Look here for updates on HealthWatch projects and people, essential publications, online resources and training.
Over a decade pursuing a retraction
The blog RetractionWatch tracks and reports the taking down of scientific publications as a way of shining a light on how poor or mistaken science gets corrected. But a recent entry reminds us of one piece of research that is yet to be retracted, despite concerns raised by one of its own original investigators. It has been 13 years since the journal Circulation originally published the results of the MIST trial in which a heart device was used in a study to investigate links between a heart anomaly and migraine headache. At the time the principal cardiologist in the trial, Peter Wilmshurst, refused to be named as an author, citing concerns that the sponsoring company had withheld data from the study’s authors. His investigations also uncovered evidence of questionable behaviours associated with the trial, including misrepresentation of data, and incomplete disclosure of financial links with the sponsoring company. Yet the MIST study paper remains online and, as recently as February 2021, the American Heart Association, which publishes Circulation, has written to decline further involvement in the case. Dr Wilmshurst’s integrity and pursuit of good science earned him the 2003 HealthWatch Award but has also made him the target of libel suits. Read the RetractionWatch article.
Metrics for evaluation of scientific output Traditional metrics are designed with commercial profit in mind – using them to measure the quality of individual scientists has corrupted science, says Professor David Colquhoun of University College London. Watch him explain why, in a new online seminar, hosted by the non-profit research organisation Consilium Scientific. Or, in another Consilium lecture, see Ian Tannock of the University of Toronto explain what makes some cancer research great but why some trials are just bad science. These talks are among a valuable library of expert-led seminars and debates on subjects ranging from clinical trials, conflicts of interests, academic publishing, and the profession of science, which is accumulating at Consilium Scientific. Just go to Consilium to find out more and register for a free account. Consilium Scientific aims to change the waste of resources, poor methodology and skewed incentives that mar the landscape of clinical trials. They run online seminars most weeks. HealthWatch has recently teamed up with Consilium and we look forward to joint initiatives in the future.
Information that should be free It is becoming increasingly difficult to obtain answers from government departments under the 2000 Freedom of Information Act, and the campaign group openDemocracy has found that requests are being screened and blocked. Hear some impassioned talk from politicians John McDonnell and David Davis, journalists, campaigners and FOI experts, as well as former Cabinet Office minister Lord David Clark who was behind the original Act, in a compelling 60 minute recording of an online event held on 20 April. And if you are ready to start asking your own questions, the Campaign for Freedom of Information organizes excellent virtual “Using the FOI Act” courses. Learn what information you are entitled to ask for and from whom, how to draft an effective FOI request, how long to wait for an answer, and how to challenge refusals. The course lasts one day, takes place fully online with small groups and personal attention from experienced campaigners. It costs £95, or £55 for freelancers and small NGOs. We recommend checking their website for forthcoming course dates.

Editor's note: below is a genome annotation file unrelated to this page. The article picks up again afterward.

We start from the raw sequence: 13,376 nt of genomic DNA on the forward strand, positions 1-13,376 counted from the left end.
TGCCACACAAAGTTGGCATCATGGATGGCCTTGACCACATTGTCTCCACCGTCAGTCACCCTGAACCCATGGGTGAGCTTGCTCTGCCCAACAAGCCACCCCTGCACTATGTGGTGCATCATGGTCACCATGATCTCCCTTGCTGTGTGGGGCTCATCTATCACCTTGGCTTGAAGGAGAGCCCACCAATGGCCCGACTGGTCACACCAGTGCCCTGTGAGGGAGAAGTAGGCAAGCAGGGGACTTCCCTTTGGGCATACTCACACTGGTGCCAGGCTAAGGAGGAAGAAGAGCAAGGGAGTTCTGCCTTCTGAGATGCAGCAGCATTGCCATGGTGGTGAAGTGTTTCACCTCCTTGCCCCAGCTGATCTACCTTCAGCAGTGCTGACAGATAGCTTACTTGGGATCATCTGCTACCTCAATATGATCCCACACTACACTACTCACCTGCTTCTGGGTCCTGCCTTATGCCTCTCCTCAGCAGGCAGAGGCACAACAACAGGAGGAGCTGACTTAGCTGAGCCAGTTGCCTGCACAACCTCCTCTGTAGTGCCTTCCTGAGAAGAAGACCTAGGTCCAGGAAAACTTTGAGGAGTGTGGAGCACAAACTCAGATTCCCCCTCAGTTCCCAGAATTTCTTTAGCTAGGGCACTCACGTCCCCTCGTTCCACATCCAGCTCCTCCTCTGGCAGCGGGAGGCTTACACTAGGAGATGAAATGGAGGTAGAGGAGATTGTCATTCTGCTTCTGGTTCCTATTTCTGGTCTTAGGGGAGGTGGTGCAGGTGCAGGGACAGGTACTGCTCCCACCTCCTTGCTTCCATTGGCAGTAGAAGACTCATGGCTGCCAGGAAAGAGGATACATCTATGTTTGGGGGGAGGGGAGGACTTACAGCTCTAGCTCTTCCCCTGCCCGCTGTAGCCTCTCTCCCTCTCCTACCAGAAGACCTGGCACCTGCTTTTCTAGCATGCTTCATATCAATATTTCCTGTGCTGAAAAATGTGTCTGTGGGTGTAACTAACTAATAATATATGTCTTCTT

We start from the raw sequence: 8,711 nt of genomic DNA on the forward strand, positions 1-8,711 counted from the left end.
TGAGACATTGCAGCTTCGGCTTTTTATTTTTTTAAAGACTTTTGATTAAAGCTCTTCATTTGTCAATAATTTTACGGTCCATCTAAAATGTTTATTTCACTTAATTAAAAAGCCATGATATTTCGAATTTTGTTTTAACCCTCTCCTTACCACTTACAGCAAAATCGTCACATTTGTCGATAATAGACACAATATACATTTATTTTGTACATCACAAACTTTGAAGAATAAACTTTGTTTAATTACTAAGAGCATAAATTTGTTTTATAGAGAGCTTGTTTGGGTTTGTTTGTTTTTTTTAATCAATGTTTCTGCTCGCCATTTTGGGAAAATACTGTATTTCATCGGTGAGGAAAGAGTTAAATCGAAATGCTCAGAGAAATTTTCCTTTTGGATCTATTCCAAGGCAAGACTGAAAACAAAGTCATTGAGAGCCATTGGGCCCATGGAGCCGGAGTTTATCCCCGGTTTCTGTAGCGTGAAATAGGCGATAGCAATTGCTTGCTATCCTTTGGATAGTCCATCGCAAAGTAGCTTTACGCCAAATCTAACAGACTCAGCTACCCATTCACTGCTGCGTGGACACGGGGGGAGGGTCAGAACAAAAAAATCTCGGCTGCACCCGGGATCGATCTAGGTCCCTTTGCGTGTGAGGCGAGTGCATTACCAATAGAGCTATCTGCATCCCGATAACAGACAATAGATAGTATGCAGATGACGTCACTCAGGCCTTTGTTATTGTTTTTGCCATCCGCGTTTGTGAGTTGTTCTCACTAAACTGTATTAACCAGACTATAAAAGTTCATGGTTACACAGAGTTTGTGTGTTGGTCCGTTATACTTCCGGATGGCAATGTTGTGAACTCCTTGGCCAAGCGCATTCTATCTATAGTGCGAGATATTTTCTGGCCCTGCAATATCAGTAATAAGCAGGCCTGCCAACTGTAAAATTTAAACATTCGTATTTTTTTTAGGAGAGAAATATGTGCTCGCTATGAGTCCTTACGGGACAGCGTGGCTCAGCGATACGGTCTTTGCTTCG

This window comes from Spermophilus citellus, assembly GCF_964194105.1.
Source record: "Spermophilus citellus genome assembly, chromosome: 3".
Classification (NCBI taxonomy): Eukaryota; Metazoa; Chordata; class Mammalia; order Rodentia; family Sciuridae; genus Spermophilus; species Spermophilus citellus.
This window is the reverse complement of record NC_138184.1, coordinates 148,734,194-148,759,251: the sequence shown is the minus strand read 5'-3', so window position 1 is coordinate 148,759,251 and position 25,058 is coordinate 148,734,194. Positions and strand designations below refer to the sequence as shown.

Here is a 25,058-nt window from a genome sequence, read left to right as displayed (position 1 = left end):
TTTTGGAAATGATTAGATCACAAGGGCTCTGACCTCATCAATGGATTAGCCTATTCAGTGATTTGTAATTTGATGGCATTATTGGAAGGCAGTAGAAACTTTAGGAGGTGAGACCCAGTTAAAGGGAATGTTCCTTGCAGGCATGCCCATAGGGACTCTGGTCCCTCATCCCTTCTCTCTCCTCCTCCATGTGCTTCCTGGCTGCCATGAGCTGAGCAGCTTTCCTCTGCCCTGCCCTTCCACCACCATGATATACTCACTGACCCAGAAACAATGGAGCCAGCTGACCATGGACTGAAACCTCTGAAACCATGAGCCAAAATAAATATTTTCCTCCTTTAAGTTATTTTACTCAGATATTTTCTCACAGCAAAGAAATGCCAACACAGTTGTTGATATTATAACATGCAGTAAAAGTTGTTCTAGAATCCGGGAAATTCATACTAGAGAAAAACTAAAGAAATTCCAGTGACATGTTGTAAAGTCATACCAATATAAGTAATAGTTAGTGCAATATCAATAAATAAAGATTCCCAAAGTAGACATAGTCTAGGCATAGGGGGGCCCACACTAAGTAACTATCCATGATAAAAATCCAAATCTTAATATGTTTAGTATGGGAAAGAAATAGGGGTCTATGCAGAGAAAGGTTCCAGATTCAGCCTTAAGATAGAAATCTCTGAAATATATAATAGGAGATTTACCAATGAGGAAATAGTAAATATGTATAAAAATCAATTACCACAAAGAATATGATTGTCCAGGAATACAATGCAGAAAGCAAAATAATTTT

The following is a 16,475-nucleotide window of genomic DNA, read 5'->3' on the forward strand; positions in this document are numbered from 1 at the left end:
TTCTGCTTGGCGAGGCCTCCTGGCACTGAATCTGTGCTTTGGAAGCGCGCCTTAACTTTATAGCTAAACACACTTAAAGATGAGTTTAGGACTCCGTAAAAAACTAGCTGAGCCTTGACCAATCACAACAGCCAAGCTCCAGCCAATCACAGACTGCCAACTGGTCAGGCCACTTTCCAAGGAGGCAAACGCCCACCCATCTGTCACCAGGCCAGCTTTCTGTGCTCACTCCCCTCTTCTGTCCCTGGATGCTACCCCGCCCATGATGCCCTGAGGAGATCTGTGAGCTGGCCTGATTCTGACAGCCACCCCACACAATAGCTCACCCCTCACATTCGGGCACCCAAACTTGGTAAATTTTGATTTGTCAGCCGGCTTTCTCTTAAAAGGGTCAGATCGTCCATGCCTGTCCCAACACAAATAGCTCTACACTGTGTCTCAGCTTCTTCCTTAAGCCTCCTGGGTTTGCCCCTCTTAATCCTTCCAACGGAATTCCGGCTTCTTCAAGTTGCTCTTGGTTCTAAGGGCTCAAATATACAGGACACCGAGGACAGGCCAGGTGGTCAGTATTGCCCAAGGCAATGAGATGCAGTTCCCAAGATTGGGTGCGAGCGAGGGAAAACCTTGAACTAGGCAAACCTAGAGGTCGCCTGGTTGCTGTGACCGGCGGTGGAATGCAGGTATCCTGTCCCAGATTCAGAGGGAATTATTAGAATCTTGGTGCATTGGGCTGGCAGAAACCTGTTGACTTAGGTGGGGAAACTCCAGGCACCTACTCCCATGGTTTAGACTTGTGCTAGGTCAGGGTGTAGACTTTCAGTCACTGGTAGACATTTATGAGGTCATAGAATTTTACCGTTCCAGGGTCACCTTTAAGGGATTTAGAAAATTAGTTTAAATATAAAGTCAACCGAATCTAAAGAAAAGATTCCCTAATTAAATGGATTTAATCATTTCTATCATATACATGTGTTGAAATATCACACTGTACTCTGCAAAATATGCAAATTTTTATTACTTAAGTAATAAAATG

How drug companies affect medical knowledge Adriane Fugh-Berman’s work to expose the less savoury aspects of drug company marketing has had a profound impact on doctors’ perceptions of pharma-sponsored promotional activities. In a fascinating online seminar she describes how shyness, underarm sweating and even laughter have been framed as medical conditions to promote drugs. Fugh-Berman leads the non-profit group PharmedOut, an initiative of Georgetown University Medical Center to promote evidence-based prescribing and educate health care professionals about pharmaceutical and medical device marketing practices. The 45-minute seminar was part of the University’s Health and the Public Interest series. Watch it here.
Successful outcome from complaint about counselling research ethics
HealthWatch member Shirley Moore wrote recently (Newsletter 113 - Summer 2020) about her concerns over the ethics of research undertaken by students of counselling in some colleges and universities. She made a whistleblowing declaration to Abertay University Secretary related to misconduct by two MSc students, whose research project used SurveyMonkey to collect data from vulnerable individuals without obtaining ethical approval, or observing the rules on handling personal data. The University upheld five of Dr Moore’s six complaints. They responded that the tutors were not fully aware of the students' activities because the course did not require any primary research to be conducted. Had they known such research was being attempted, they would have ensured ethics review was sought. The surveys have now been taken down, and measures have been put in place to improve oversight. Shirley feels the outcome was satisfactory. “I believe they have realized that this was a serious breach of ethics and they appear to have put things in place to ensure this doesn't happen again,” she said.
Professional Standards Authority suspends the Society of Homeopaths
In January this year the Professional Standards Authority (PSA) suspended the accreditation of the Society of Homeopaths (SoH). The PSA, the government watchdog that regulates healthcare regulators and registers, found that the SoH “did not appear to have prioritised public protection over professional interests in its handling of complaints or governance processes, which undermined confidence in its ability to ensure its registrants were compliant with its own Code of Ethics and position statements”. It concluded that the SoH’s failings in this regard led to risks to the public from homeopathy being offered as an alternative for serious conditions. We congratulate the Good Thinking Society for their tenacity in highlighting the risks from the PSA lending credibility to organizations whose members make misleading claims.